Department stores spend big

Conn says that under new chief executive John King, Myer is starting to better execute its beauty proposition. There are fewer brands and Myer attracts quality global brands that like the scale a department store brings, along with the protection from heavy discounting that can occur in discount pharmacies.

Adore Beauty’s Kate Morris: “Beauty is not about unattainable standards.” Arsineh Houspian

“Myer is having a lot of success with their loyalty program too – the MYER one card is a big drawcard,” Conn says.

And just as many consumers can find department stores intimidating, Conn argues many older women feel similarly about Mecca. “They like to spend on beauty too and don’t feel as comfortable in Mecca.”

David Jones and Myer are pouring millions into reviving their beauty floors. David Jones spent more than $420 million (a cost shared with luxury suppliers such as Gucci, Chanel and Dior) refurbishing its flagship Sydney beauty and accessories hall, only to have a global pandemic interrupt its plans for reopening. Myer has been pushing a more brand-agnostic approach, with in-store “beauty emporiums” that have greater emphasis on young, social media-oriented companies such as Alpha-H and Vida Glow.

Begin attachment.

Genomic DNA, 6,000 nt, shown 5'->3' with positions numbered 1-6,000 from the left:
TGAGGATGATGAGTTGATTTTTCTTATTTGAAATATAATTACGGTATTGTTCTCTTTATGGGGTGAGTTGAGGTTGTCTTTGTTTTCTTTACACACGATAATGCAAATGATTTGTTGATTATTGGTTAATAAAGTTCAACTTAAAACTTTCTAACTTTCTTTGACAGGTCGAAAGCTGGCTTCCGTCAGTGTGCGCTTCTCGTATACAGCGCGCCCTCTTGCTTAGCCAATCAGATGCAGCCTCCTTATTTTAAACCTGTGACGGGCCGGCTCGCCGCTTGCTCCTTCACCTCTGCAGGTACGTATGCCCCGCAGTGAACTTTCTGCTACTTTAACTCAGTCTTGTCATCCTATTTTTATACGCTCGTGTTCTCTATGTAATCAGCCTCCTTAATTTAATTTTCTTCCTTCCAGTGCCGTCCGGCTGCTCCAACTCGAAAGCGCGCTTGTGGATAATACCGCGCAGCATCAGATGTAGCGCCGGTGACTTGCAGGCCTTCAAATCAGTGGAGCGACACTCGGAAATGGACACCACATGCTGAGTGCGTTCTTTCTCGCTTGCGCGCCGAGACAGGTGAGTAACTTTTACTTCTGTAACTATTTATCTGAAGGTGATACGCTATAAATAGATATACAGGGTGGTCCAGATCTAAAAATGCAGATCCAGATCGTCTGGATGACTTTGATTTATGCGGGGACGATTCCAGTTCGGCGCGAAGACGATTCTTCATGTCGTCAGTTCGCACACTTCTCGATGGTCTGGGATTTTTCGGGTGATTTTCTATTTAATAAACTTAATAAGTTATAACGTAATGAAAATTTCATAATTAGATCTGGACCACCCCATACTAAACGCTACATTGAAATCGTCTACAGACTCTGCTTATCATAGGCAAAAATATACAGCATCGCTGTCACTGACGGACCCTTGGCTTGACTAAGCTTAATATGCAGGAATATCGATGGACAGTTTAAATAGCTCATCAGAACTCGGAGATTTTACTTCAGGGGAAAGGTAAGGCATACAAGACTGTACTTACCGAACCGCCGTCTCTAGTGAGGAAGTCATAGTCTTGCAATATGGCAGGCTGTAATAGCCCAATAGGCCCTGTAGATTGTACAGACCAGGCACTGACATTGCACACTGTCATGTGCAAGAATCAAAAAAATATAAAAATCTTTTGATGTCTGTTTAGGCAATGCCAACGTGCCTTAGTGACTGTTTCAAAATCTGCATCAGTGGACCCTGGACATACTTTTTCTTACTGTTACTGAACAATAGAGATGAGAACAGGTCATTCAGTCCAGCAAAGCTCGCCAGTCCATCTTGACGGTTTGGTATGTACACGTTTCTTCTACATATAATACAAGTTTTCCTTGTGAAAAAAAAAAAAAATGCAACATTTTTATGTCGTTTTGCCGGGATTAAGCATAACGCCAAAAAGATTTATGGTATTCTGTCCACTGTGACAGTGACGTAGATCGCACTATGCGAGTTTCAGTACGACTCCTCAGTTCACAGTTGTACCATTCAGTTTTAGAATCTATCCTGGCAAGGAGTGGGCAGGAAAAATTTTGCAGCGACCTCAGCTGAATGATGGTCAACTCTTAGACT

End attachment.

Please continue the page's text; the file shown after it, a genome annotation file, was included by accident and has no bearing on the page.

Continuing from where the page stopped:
Mecca follows the model of European stores such as Space NK – it takes care of not just the sales but also the marketing and distribution for its brands. Those brands are largely locked in exclusively, with a few exceptions such as Estee Lauder and Clinique.

Part of the success of Mecca and Adore is making the segment more accessible and fun. Adore Beauty produces two podcasts: Beauty IQ and Skincare School.

“Beauty is not about unattainable standards,” Morris says.

“It can involve some funny, embarrassing things. The first podcast was about laser hair removal and one of the hosts mentioned you could get an anus add-on. I remember thinking, ‘Oh god, are people ready for this?’ But then I thought, ‘This whole industry has been so airbrushed, why shouldn’t we talk about this?’”

The pandemic has yet again forced Mecca to shut some of its physical stores. But it has been able to keep up its “experience”. Lockdowns triggered fresh innovation. It started to offer virtual skincare appointments, make-up classes and tutorials.

COVID-19 has delivered other challenges. It hit just as Mecca ramped up bricks and mortar expansions and it was forced to secure additional finance to ride it out.

Horgan had to open her flagship Sydney store while locked down in Melbourne. Nevertheless, it opened and across its whopping 1800 square metres are service offerings such as ear-piercing, facials, injectables, brow shaping and blow dries.

And while the department stores mount a fightback, they face their own challenges.

“Department stores have an inventory problem and a real estate problem,” King says.

“The idea used to be that you had to have these enormous stores to capture foot traffic, but the weight of carrying that real estate when you can sell online doesn’t work out any more – they topple under their own weight.

“Personally, I’d love to see a revival of the big department stores. I truly love them, and when they’re done well, they have a very distinctive feeling. It’s a wonderful experience.”